If Sustainable Westchester enters into a power-purchase agreement or builds community solar, the contract states the organization has the right to displace the renewable power that the supplier was providing with that local, clean energy.
When asked if that was a sticking point with suppliers bidding on the contract, Gordon said it was not. “Suppliers want to work with groups that are innovative,” he said. “They want to be seen as helping to develop renewable projects.”
Another provision gives leeway to Sustainable Westchester to earn money on demand response. The bulk purchase is based on covering the power needs of the customers throughout the year, including a few peak days. Sustainable Westchester calculated that more than $30 million is spent on consumption during one peak hour per year.
But if Sustainable Westchester can reduce capacity during peak hours, the supplier will be allowed to sell that excess capacity into the wholesale market. The money from that demand-response transaction would then go back to Sustainable Westchester. The CCA program has a vested interest not only in offering efficiency tips, but also in selling hardware like smart thermostats.
“If Sustainable Westchester can get private suppliers to bite at a peak demand reduction contract feature, they have created a private-sector solution to a major challenge,” Karl Rabago, executive director of the Pace Energy and Climate Center, said in a statement. “An efficiency solution would address reliability issues, and add substantial economic value with an environmentally beneficial approach.”
The CCA in New York is considered a pilot by the regulators, but it is just the sort of entity the NY PSC hopes will thrive under REV. “I also see community aggregation dovetailing well,” said Zibelman. “Rather than individuals having to do things on their own, you leverage the opportunity for communities to work together.”
The unknown impact of CCA
The advent of the CCA model in New York was not very contentious given that generation is separated from distribution, so even the distribution utilities need to procure power on the wholesale market to supply their customers.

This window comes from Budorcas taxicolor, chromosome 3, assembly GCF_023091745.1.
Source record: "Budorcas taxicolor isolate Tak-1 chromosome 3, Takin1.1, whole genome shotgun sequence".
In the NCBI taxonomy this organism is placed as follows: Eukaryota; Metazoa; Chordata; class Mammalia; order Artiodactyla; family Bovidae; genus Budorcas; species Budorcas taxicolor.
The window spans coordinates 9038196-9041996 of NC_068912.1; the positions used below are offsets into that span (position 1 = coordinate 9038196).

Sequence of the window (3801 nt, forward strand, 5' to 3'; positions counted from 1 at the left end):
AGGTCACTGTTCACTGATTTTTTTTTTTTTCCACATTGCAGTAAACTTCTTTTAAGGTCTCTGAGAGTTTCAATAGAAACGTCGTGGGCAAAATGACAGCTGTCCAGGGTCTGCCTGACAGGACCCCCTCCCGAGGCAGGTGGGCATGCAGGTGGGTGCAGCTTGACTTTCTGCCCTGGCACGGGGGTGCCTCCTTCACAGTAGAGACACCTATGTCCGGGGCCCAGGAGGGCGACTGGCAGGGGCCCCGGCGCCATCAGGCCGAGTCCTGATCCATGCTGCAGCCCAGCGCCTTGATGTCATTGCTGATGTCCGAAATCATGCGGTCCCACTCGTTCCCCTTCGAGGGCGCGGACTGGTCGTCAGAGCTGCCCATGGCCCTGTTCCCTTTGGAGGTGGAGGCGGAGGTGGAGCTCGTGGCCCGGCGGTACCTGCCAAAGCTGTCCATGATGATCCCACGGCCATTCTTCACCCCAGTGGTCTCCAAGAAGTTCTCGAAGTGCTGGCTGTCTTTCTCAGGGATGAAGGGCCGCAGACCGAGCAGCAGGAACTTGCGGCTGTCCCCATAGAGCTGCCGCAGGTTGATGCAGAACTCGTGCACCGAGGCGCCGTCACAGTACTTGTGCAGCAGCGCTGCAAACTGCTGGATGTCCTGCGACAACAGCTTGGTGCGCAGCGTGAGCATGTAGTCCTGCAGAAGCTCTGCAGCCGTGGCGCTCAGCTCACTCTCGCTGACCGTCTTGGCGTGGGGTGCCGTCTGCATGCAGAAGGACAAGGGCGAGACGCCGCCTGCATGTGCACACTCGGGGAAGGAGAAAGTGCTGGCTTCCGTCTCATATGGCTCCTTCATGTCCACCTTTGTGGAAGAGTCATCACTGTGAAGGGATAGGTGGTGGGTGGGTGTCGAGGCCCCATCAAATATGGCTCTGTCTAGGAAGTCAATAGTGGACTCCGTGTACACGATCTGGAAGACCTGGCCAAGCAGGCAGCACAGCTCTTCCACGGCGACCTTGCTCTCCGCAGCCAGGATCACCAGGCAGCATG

In California, for instance, which has one of the nation’s most successful CCAs in Marin County, the effort to expand CCA programs had been a target of some regulated utilities.
But no matter what the regulatory construct, the issue of data-sharing is a sticking point in the CCA development process. When asked about securing data access, Gordon said, “It was an adventure.”
Sustainable Westchester was looking for aggregated data, yet with enough granularity to be able to use it to seek out a competitive bid. The utilities, on the other hand, saw even some aggregated data as proprietary.
“It’s a tricky question for both sides,” said Gordon, adding, “The process was remarkably constructive in the end.” It will take constructive regulatory proceedings in states like California, New York and Massachusetts to set the precedent of data-sharing if the CCA concept is to flourish nationwide.
But even laying the groundwork in certain regions may not be enough to spur a national movement. Cape Cod’s CCA, Cape Light Compact, for instance, has been around for nearly 20 years, focusing on energy efficiency and helping to deploy distributed solar and efficient streetlights. Yet community choice aggregation has not proliferated in the Bay State or across New England as of yet.
California shows some signs that the CCA concept is growing. Marin County’s CCA has just launched a community solar offering and has signed a handful of power-purchase agreements since being founded in 2010. Silicon Valley has also just launched its own Clean Energy Authority.
Scaling up CCA programs will require expertise not only in regulatory proceedings in order to work with utilities, but also in signing bulk power contracts, as well as a deep understanding of the market.
Although there are 5 million people across the U.S. enrolled in CCA programs, many are not actively signing power-purchase agreements for renewable power — instead, they rely on renewable energy credits.
That has the potential to change as the CCA concept proliferates and matures, and as those running CCA programs gain the knowledge and skill sets to negotiate PPAs. It has taken sophisticated global companies such as Apple and Microsoft years to navigate the waters of procuring renewable power directly, and the learning curve for communities will likely be even steeper.
If that learning curve can be surmounted, however, the CCA concept offers communities the opportunity to invest in distributed renewable power in their own backyard and engage energy customers in new ways.
In Westchester, the first request for information to secure local, clean energy is expected to come later this month, just a few days before the first customers are switched over to their new power supplier